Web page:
A Liberal’s Defense of Gun Ownership

In the wake of the shooting in Colorado, my mom voiced a question I expect many people are asking right now.

 "Can someone please tell me why the NRA would defend anyone's ‘Constitutional Right’ to own two 40-caliber Glock handguns, a Remington 870 single-barrel pump shotgun, and a Smith and Wesson AR-15 assault-style rifle? Benjamin Gorman, I just don't get it!"

I owe my mother an explanation, partly because I'm her son and she asked, partly because I'm a gun owner who was raised to fear and detest guns (especially handguns), but mostly because, when I got my concealed-and-carry permit and they asked me for the name of reference, I wrote down my mom's name. I think she deserves a reply.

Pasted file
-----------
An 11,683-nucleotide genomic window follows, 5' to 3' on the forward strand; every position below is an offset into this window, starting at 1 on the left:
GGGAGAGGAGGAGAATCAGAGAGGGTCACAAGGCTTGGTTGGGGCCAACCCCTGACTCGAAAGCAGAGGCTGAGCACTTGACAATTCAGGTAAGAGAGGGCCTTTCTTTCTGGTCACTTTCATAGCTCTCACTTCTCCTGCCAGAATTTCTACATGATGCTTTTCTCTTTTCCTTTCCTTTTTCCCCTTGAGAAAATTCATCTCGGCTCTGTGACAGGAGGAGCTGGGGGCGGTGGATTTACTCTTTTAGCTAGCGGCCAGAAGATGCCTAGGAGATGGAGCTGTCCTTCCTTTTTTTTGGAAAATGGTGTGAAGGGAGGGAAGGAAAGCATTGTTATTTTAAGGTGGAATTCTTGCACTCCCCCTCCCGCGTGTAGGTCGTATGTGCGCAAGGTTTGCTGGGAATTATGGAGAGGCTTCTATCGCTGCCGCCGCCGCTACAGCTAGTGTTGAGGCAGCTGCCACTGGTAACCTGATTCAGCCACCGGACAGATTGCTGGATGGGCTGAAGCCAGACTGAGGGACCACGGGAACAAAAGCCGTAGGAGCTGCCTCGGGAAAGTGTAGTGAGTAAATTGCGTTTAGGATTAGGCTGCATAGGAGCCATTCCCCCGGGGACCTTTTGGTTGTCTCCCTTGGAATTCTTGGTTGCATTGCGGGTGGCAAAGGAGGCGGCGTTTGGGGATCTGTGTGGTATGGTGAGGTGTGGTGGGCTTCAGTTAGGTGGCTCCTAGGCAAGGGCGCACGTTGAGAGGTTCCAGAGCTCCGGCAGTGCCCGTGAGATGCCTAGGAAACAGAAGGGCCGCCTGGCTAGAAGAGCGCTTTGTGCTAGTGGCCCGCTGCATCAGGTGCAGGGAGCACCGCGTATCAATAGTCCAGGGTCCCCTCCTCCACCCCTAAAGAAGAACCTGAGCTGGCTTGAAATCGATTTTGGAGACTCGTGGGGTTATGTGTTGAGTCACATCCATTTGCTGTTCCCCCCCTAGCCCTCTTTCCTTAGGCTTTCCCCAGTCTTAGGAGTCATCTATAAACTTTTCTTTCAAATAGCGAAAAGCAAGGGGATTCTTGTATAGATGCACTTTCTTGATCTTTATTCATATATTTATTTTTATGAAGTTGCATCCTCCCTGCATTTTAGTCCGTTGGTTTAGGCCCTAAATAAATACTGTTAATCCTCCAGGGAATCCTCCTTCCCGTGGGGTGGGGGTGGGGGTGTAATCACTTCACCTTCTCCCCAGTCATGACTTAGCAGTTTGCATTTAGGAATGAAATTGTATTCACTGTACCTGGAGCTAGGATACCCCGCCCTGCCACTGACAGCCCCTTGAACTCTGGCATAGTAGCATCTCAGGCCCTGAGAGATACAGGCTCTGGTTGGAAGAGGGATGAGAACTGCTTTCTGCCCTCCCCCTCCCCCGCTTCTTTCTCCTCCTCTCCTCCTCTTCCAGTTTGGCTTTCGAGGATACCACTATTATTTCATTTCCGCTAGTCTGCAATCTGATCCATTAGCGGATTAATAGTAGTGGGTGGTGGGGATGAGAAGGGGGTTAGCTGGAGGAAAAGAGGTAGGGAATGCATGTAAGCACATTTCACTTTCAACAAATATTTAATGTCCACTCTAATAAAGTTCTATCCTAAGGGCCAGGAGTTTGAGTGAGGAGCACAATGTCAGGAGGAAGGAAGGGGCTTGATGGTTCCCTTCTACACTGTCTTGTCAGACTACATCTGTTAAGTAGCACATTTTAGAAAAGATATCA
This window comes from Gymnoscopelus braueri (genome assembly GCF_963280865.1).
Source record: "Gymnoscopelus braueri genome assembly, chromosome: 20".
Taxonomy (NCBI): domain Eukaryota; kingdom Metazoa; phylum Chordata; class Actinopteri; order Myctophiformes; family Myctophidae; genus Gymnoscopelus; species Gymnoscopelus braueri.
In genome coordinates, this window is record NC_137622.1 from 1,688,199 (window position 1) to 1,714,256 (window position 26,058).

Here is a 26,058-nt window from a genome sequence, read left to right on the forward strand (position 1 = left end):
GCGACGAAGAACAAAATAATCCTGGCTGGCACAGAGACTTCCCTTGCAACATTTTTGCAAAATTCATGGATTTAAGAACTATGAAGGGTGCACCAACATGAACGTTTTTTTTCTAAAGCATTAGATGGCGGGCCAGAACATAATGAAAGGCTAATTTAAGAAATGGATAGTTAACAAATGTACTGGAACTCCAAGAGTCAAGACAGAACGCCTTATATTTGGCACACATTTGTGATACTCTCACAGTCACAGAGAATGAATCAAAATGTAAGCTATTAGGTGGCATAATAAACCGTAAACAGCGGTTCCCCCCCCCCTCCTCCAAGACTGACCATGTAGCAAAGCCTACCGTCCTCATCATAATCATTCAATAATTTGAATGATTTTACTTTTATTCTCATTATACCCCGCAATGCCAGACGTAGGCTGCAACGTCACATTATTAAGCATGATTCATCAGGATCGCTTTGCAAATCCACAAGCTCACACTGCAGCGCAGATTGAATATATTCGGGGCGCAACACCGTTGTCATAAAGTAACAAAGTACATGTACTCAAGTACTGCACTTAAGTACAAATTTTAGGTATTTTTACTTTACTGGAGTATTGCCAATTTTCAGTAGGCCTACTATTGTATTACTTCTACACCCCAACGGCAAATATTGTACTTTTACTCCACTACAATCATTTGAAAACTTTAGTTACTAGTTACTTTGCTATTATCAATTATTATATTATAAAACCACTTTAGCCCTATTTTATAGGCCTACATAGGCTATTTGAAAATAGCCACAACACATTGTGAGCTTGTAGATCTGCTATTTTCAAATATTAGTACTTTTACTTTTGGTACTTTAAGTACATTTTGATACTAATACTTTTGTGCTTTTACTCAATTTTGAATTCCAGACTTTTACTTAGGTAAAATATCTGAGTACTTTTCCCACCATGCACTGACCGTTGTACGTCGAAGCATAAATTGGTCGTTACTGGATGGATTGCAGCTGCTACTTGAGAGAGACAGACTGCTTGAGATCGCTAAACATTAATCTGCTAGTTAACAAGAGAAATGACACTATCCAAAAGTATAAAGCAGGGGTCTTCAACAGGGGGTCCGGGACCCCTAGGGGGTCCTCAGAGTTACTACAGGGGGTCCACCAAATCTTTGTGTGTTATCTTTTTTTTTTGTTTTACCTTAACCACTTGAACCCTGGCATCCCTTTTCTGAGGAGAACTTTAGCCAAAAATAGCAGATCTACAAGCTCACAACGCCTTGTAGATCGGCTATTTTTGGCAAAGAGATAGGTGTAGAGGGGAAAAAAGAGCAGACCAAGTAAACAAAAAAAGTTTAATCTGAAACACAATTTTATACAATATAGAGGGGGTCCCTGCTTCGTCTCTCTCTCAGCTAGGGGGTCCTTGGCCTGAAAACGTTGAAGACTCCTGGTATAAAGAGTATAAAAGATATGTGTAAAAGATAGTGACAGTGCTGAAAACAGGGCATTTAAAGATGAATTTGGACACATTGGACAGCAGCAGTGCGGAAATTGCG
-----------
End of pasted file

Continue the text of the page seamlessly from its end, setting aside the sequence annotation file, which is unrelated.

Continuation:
Mom's question is actually three questions. Why should anyone have these guns? Should this be a right? And, if it is a right, why should the NRA defend that right?